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Jehovah’s Witnesses

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The Watchtower  |  March 2010

Should You Be Honest at All Times?

Should You Be Honest at All Times?

 Should You Be Honest at All Times?

EVERYONE is honest some of the time; many perhaps most of the time. But how many people do you know who are striving to be honest all the time?

Today, a lack of honesty prevails in numerous facets of life. Nevertheless, God’s view of honesty is well-known. For example, most people are familiar with the words of the eighth of the Ten Commandments: “You must not steal.” (Exodus 20:15) Many, however, feel that circumstances sometimes justify stealing or other forms of dishonesty. Let us consider three examples of theft that are commonly excused.

Does Poverty Justify Stealing?

A Roman statesman once said: “Poverty is the mother of crime.” A poor individual might feel justified in stealing. Onlookers might agree. What position did Jesus take on this issue? He was very compassionate in his dealings with the needy. “He felt pity for them.” (Matthew 9:36) Yet, he never​—under any circumstances—​condoned stealing. What, then, should a poor person do?

God has compassion for those who sincerely try to obey him, and he will bless their efforts to obtain what is needed. (Psalm 37:25) The Bible promises: “Jehovah will not cause the soul of the righteous one to go hungry, but the craving of the wicked ones he will push away.” (Proverbs 10:3) Can a poor individual count on this? Victorine is convinced of it.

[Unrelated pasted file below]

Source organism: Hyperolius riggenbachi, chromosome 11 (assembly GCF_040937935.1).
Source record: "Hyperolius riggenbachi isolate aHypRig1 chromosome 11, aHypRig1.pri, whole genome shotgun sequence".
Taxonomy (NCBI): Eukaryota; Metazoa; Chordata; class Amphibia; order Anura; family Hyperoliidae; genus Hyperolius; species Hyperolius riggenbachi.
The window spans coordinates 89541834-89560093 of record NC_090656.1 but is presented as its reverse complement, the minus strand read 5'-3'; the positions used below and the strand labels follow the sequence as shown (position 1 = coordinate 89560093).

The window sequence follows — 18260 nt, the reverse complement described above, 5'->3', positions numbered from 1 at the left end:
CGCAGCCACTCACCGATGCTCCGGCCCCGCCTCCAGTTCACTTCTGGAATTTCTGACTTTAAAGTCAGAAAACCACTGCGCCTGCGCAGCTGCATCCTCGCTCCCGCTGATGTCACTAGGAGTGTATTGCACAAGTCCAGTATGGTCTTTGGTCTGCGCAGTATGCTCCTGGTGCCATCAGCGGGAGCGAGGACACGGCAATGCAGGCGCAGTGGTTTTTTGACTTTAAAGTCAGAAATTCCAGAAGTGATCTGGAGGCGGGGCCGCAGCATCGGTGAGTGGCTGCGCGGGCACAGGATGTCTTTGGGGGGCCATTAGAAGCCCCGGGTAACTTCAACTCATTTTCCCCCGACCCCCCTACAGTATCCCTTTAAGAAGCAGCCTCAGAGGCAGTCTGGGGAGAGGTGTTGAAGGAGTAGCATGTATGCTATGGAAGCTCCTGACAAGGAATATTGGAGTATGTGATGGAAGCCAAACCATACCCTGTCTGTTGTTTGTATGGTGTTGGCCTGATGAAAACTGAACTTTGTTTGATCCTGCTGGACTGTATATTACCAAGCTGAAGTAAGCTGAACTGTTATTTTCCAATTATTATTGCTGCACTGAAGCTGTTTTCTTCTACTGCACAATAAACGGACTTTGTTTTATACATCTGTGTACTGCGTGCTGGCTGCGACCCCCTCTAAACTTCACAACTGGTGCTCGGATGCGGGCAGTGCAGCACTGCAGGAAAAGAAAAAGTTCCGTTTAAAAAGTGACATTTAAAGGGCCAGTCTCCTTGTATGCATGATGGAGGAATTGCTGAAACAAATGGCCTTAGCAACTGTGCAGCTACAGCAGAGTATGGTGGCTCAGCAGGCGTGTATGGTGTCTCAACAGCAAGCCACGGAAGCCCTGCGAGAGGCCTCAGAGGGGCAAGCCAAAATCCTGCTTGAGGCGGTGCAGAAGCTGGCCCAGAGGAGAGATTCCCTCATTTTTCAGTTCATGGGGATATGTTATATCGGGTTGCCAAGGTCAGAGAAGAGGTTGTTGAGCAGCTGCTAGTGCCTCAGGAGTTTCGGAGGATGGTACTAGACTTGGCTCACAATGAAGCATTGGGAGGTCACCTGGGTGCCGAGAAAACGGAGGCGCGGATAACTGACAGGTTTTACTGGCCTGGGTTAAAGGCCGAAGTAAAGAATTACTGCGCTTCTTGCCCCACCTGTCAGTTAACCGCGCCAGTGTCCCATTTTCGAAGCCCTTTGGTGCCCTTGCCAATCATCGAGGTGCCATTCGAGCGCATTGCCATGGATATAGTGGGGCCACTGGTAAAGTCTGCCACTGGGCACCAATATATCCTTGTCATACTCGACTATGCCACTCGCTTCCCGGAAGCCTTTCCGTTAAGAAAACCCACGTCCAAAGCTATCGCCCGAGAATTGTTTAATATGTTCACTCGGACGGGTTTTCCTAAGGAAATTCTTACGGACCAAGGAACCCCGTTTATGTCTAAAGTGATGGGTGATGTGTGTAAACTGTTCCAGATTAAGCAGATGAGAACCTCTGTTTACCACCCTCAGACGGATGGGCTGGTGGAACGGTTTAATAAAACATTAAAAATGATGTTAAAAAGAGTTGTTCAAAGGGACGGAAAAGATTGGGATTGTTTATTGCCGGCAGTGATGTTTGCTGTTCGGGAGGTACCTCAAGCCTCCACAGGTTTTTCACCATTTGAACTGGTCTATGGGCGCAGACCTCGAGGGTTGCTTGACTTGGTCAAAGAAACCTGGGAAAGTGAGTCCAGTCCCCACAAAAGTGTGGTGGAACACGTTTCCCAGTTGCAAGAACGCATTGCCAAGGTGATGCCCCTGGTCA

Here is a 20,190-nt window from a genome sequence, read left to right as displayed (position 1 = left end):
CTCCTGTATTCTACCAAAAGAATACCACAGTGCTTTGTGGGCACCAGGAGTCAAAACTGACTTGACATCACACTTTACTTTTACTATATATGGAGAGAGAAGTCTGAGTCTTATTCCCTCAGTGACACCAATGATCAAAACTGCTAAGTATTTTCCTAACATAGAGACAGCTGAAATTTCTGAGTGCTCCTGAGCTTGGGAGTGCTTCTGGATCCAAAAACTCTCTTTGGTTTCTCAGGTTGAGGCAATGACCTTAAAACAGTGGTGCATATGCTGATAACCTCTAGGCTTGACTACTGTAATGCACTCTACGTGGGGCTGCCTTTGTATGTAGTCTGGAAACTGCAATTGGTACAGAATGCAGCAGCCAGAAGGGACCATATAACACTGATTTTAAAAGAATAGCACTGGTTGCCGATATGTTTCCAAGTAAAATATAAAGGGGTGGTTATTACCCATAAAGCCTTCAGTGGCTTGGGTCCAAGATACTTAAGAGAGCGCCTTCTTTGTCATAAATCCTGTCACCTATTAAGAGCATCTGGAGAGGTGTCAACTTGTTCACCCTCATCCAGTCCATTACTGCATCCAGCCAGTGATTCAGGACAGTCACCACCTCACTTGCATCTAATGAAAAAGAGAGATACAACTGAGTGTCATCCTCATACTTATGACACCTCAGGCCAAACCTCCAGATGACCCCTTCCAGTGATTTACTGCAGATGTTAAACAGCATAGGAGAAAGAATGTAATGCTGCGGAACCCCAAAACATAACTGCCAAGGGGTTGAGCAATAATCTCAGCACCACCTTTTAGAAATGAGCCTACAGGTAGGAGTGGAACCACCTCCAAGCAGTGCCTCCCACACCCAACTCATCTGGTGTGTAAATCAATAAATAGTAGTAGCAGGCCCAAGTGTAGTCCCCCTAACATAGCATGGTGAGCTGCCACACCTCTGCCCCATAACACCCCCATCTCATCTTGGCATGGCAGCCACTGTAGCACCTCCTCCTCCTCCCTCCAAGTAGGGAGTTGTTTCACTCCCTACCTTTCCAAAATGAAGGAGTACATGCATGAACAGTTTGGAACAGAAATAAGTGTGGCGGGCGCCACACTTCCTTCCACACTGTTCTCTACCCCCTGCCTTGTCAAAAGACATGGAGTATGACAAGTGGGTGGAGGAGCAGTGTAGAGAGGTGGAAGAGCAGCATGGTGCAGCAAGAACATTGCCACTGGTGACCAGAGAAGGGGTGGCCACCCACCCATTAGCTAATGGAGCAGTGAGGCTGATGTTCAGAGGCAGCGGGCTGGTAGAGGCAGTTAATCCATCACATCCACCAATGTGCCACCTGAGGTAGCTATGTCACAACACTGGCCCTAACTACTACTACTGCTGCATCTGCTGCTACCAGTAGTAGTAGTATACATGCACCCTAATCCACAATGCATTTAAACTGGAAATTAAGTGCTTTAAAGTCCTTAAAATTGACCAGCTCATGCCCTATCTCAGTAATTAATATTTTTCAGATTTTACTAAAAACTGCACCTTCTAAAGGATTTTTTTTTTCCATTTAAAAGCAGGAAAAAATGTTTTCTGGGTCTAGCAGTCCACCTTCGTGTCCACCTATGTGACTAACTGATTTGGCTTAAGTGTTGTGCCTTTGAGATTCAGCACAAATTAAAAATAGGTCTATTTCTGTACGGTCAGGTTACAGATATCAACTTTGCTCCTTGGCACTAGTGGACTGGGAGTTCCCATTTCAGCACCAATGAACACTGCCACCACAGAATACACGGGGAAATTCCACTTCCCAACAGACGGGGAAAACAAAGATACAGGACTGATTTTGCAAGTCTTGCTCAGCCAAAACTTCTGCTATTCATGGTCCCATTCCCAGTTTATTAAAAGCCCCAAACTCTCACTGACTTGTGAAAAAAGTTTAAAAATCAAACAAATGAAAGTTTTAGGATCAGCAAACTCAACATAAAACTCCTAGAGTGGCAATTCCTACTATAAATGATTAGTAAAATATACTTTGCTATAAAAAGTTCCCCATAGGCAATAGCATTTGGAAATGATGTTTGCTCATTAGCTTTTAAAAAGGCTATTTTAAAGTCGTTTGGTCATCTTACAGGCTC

As a widow with five school-age children, Victorine does not have it easy. She lives in a developing country with limited social benefits. Daily life is spent mostly outdoors, where opportunities to steal abound. However, Victorine is not tempted to steal. Instead, she tries to make ends meet as an honest street vendor. Why does she remain honest?

“First, I believe that God is honest and that he will be honest in dealing with me if I imitate him. Second, my children can learn honesty only if they see it in me.”